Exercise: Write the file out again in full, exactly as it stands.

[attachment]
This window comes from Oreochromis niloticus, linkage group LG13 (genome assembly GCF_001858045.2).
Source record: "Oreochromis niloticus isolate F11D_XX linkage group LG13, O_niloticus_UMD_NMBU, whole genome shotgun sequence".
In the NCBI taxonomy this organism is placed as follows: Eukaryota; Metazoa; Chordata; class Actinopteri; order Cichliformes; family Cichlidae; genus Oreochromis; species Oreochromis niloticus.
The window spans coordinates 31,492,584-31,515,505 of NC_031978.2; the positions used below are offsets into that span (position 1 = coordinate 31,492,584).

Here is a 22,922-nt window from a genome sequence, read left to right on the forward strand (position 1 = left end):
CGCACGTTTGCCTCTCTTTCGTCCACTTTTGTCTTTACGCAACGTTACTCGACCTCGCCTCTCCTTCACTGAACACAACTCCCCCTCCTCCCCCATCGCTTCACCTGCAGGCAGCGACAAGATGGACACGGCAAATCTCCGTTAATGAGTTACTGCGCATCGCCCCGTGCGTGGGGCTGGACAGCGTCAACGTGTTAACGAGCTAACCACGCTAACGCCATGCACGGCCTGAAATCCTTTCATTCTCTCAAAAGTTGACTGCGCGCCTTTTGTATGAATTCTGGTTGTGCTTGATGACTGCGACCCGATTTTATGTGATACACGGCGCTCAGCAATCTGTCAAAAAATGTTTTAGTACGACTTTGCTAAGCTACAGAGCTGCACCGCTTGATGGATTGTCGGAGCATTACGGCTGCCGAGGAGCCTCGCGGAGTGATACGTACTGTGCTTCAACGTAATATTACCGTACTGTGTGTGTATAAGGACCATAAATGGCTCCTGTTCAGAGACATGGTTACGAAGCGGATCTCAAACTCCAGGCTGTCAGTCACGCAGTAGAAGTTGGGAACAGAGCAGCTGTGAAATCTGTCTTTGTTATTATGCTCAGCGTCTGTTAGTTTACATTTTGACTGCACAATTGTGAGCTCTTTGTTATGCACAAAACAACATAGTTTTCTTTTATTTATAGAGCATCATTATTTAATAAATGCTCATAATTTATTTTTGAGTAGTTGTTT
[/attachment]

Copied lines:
This window comes from Oreochromis niloticus, linkage group LG13 (genome assembly GCF_001858045.2).
Source record: "Oreochromis niloticus isolate F11D_XX linkage group LG13, O_niloticus_UMD_NMBU, whole genome shotgun sequence".
In the NCBI taxonomy this organism is placed as follows: Eukaryota; Metazoa; Chordata; class Actinopteri; order Cichliformes; family Cichlidae; genus Oreochromis; species Oreochromis niloticus.
The window spans coordinates 31,492,584-31,515,505 of NC_031978.2; the positions used below are offsets into that span (position 1 = coordinate 31,492,584).

Here is a 22,922-nt window from a genome sequence, read left to right on the forward strand (position 1 = left end):
CGCACGTTTGCCTCTCTTTCGTCCACTTTTGTCTTTACGCAACGTTACTCGACCTCGCCTCTCCTTCACTGAACACAACTCCCCCTCCTCCCCCATCGCTTCACCTGCAGGCAGCGACAAGATGGACACGGCAAATCTCCGTTAATGAGTTACTGCGCATCGCCCCGTGCGTGGGGCTGGACAGCGTCAACGTGTTAACGAGCTAACCACGCTAACGCCATGCACGGCCTGAAATCCTTTCATTCTCTCAAAAGTTGACTGCGCGCCTTTTGTATGAATTCTGGTTGTGCTTGATGACTGCGACCCGATTTTATGTGATACACGGCGCTCAGCAATCTGTCAAAAAATGTTTTAGTACGACTTTGCTAAGCTACAGAGCTGCACCGCTTGATGGATTGTCGGAGCATTACGGCTGCCGAGGAGCCTCGCGGAGTGATACGTACTGTGCTTCAACGTAATATTACCGTACTGTGTGTGTATAAGGACCATAAATGGCTCCTGTTCAGAGACATGGTTACGAAGCGGATCTCAAACTCCAGGCTGTCAGTCACGCAGTAGAAGTTGGGAACAGAGCAGCTGTGAAATCTGTCTTTGTTATTATGCTCAGCGTCTGTTAGTTTACATTTTGACTGCACAATTGTGAGCTCTTTGTTATGCACAAAACAACATAGTTTTCTTTTATTTATAGAGCATCATTATTTAATAAATGCTCATAATTTATTTTTGAGTAGTTGTTT